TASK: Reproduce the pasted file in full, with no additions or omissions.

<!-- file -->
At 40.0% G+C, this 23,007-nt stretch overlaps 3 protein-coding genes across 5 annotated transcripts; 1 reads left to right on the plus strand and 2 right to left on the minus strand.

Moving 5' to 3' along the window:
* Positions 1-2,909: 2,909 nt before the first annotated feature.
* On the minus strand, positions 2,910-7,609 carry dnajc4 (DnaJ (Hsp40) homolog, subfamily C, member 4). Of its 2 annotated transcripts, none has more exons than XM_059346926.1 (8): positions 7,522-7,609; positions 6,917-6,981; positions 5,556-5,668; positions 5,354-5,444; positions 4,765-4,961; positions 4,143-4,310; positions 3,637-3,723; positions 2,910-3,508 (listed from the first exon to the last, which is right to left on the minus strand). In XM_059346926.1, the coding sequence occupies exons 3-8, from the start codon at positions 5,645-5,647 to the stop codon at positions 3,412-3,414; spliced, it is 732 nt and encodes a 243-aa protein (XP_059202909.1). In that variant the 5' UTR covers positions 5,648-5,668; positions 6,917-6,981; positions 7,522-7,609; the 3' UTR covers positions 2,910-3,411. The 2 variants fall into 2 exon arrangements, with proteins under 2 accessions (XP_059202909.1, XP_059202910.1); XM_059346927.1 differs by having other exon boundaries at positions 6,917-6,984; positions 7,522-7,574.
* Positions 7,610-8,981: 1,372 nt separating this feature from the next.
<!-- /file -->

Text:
At 40.0% G+C, this 23,007-nt stretch overlaps 3 protein-coding genes across 5 annotated transcripts; 1 reads left to right on the plus strand and 2 right to left on the minus strand.

Moving 5' to 3' along the window:
* Positions 1-2,909: 2,909 nt before the first annotated feature.
* On the minus strand, positions 2,910-7,609 carry dnajc4 (DnaJ (Hsp40) homolog, subfamily C, member 4). Of its 2 annotated transcripts, none has more exons than XM_059346926.1 (8): positions 7,522-7,609; positions 6,917-6,981; positions 5,556-5,668; positions 5,354-5,444; positions 4,765-4,961; positions 4,143-4,310; positions 3,637-3,723; positions 2,910-3,508 (listed from the first exon to the last, which is right to left on the minus strand). In XM_059346926.1, the coding sequence occupies exons 3-8, from the start codon at positions 5,645-5,647 to the stop codon at positions 3,412-3,414; spliced, it is 732 nt and encodes a 243-aa protein (XP_059202909.1). In that variant the 5' UTR covers positions 5,648-5,668; positions 6,917-6,981; positions 7,522-7,609; the 3' UTR covers positions 2,910-3,411. The 2 variants fall into 2 exon arrangements, with proteins under 2 accessions (XP_059202909.1, XP_059202910.1); XM_059346927.1 differs by having other exon boundaries at positions 6,917-6,984; positions 7,522-7,574.
* Positions 7,610-8,981: 1,372 nt separating this feature from the next.